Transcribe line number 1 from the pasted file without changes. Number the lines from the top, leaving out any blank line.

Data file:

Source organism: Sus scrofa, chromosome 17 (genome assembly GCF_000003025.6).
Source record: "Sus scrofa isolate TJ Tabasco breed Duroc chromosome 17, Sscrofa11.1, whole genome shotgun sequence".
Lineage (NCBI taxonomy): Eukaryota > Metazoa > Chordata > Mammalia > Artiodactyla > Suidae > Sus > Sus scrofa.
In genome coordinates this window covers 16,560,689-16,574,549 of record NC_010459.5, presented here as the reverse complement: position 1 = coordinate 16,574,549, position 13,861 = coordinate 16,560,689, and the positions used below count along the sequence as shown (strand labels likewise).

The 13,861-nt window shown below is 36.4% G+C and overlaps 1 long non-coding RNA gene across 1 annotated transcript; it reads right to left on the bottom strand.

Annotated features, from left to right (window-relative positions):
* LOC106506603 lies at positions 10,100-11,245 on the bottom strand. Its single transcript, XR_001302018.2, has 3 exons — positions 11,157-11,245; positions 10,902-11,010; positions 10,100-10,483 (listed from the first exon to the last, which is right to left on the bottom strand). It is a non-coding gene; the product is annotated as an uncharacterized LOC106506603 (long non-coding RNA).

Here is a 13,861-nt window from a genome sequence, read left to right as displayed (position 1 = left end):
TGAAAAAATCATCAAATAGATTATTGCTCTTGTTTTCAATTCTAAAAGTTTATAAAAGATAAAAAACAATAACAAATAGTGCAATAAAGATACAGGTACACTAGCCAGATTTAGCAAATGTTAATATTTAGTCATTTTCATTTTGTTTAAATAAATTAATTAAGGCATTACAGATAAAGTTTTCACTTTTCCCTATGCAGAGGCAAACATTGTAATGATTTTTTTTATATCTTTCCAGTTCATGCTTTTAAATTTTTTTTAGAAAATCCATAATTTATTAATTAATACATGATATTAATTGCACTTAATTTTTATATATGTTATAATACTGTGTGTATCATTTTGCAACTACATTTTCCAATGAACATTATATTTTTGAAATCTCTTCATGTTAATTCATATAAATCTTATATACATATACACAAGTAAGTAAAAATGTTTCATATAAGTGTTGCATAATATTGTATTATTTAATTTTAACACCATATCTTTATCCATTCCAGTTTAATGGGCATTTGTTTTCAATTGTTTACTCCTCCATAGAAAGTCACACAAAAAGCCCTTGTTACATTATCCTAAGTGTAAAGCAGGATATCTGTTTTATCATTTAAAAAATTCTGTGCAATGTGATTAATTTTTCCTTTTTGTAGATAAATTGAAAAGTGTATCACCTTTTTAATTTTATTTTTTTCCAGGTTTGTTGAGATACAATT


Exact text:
Source organism: Sus scrofa, chromosome 17 (genome assembly GCF_000003025.6).